Uncategorized

Cup Runneth Over

AC

Cup Runneth Over

As reported Tuesday morning, February 10th marks the final showdown in the current litigation between Ernesto Bertarelli and Larry Ellison – oral argument before the NY Court of Appeals.  As that date marches closer, the peripheral characters to this drama are wheeling into action in the court of public opinion.   Lawyers will tell you that their clients feel the greatest pressure to settle just before a big decision, and we will soon see the biggest decision in America’s Cup in a very long time.  That means the PR war will build to a fever pitch as the litigants and other teams try to influence the likelihood of a negotiated settlement through the court of public opinion.

Rolex Sailor of the Year and Team Origin helmsman Ben Ainslie went on record complaining about the “frustrating situation” just before getting schooled 3-0 by Dean Barker in the finals of the NZ Match Racing Championship this weekend.  Alinghi’s Brad Butterworth did an interview with Seahorse calling for BMW to enter the 33rd Cup and be “part of the process.”  And today, our old friend Pierre at Valencia Sailing sent out a press release from the “Ayre Challenge,” pleading with GGYC to withdraw its suit and recognize that Alinghi’s mood has changed.  According to the release, “After three meetings in Geneva, all participating teams have been able to confirm Alinghi’s predisposition to carry out the necessary modifications to the Protocol, the Event and Competition Regulations, as well as the design of the new box-rule, in a completely democratic way. As a result, great advances have been achieved in a short time.”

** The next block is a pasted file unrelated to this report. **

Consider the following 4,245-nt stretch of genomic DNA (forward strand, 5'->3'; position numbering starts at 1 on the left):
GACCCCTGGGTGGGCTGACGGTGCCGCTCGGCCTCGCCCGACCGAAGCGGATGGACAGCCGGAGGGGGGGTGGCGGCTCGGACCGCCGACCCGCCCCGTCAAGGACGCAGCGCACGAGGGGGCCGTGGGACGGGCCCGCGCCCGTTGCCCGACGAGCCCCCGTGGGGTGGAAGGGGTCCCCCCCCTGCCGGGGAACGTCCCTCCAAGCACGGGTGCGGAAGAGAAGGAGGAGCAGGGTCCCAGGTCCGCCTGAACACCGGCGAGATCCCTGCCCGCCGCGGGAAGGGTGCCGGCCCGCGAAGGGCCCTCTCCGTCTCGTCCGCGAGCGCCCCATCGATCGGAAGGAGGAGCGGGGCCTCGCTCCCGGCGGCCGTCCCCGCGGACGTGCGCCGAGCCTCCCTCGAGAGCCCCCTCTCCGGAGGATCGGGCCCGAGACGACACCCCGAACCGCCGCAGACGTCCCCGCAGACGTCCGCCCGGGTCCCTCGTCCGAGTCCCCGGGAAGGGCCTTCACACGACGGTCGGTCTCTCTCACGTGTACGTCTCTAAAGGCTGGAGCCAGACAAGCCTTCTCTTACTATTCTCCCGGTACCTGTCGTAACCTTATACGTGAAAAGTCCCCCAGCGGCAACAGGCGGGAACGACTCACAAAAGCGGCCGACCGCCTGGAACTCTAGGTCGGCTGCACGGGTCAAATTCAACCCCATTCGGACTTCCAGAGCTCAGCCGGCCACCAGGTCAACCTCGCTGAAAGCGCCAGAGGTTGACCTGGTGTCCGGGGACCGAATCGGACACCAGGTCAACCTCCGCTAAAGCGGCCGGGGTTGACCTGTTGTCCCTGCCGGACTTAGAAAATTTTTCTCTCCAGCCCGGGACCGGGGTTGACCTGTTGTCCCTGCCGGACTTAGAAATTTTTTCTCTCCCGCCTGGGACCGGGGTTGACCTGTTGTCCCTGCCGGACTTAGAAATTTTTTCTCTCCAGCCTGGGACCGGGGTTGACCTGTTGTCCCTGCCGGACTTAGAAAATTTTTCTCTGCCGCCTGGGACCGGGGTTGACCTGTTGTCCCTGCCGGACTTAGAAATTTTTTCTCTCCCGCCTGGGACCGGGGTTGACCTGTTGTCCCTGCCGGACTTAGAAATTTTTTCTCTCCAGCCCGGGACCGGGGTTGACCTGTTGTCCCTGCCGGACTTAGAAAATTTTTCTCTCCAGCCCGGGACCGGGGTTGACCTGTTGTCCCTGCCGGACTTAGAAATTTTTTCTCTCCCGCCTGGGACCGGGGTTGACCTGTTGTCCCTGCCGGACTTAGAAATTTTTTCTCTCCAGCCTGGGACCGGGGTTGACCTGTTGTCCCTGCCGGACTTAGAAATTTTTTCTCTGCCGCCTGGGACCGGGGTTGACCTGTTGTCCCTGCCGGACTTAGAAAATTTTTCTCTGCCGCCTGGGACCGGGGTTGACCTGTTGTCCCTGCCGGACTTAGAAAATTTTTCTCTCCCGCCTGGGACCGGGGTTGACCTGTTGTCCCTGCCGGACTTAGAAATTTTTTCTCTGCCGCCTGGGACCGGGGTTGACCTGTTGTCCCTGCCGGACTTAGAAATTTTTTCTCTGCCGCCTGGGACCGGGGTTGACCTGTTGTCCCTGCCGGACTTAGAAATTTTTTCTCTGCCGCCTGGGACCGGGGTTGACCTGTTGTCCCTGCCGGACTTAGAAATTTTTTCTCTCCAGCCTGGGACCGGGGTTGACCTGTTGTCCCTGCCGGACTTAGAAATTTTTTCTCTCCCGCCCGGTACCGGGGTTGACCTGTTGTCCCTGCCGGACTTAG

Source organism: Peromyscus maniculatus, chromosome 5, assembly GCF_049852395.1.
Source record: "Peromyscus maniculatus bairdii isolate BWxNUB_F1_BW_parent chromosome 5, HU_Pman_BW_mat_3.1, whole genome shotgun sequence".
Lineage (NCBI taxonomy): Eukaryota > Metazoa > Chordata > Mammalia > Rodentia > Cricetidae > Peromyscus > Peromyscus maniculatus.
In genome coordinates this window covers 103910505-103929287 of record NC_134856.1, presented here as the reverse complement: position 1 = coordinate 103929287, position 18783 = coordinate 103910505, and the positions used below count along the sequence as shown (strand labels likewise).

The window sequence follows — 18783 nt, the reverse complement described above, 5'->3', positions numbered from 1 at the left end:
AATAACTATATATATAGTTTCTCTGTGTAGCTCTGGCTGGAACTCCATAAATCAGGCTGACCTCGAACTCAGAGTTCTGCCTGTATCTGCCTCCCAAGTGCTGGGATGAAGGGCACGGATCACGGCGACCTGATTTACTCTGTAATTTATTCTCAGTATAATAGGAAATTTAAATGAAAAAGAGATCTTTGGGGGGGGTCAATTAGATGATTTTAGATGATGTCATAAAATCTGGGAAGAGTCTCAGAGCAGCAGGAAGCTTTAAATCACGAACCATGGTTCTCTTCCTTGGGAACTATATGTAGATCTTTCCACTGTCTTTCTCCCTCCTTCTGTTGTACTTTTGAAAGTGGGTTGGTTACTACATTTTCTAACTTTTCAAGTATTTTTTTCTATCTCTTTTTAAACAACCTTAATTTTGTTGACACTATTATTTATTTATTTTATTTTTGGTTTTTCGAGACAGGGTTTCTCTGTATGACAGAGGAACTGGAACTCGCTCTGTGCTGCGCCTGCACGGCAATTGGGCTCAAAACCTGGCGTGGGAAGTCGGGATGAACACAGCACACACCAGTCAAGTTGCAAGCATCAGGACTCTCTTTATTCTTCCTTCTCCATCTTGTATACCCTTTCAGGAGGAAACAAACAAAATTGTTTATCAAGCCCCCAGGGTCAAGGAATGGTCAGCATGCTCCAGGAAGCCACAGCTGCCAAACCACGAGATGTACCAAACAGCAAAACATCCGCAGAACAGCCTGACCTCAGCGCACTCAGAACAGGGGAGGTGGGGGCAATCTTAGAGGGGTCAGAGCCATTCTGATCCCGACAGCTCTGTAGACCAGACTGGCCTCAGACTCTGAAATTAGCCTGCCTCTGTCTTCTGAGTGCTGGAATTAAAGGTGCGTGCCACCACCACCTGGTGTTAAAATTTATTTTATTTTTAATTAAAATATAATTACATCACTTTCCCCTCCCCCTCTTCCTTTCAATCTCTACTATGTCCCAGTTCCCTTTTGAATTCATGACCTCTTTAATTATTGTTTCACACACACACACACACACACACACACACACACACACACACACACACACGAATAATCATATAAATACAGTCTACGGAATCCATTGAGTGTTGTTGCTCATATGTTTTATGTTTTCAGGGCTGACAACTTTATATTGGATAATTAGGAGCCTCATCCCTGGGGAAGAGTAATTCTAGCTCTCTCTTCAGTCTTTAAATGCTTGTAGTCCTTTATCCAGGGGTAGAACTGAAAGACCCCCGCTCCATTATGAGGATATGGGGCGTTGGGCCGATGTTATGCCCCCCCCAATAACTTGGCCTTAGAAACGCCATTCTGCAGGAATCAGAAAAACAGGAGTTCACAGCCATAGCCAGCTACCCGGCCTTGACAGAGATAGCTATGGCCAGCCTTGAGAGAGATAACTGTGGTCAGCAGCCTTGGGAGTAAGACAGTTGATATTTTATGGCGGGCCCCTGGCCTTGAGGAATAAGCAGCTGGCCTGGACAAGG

These rose-colored glasses paint a hell of a sweet picture, but they also provide nothing but conjecture from heavily invested parties.  Despite these “democratic” meetings and the spirit of openness so lauded by these sound bites, the Protocol still hasn’t been formally amended and Alinghi’s mandatory non-disclosure agreement that kept Mescalzone Latino out of Geneva precludes anyone from actually saying what happened behind Bertarelli’s locked doors.

Alinghi has cited “cost-cutting” as a primary goal since the 33rd Protocol saw it’s first storm of criticism.  If there was ever a time to gain public support with such a goal, now is it.  Forgive us for not trusting Ainslie, Butterworth, or the pleading of some fly-by-night paper challenge:  Until we see an Amended Protocol that satisfactorily addresses the problematic parts of the existing protocol and binds SNG and ACM to its terms, we’re just not buying it.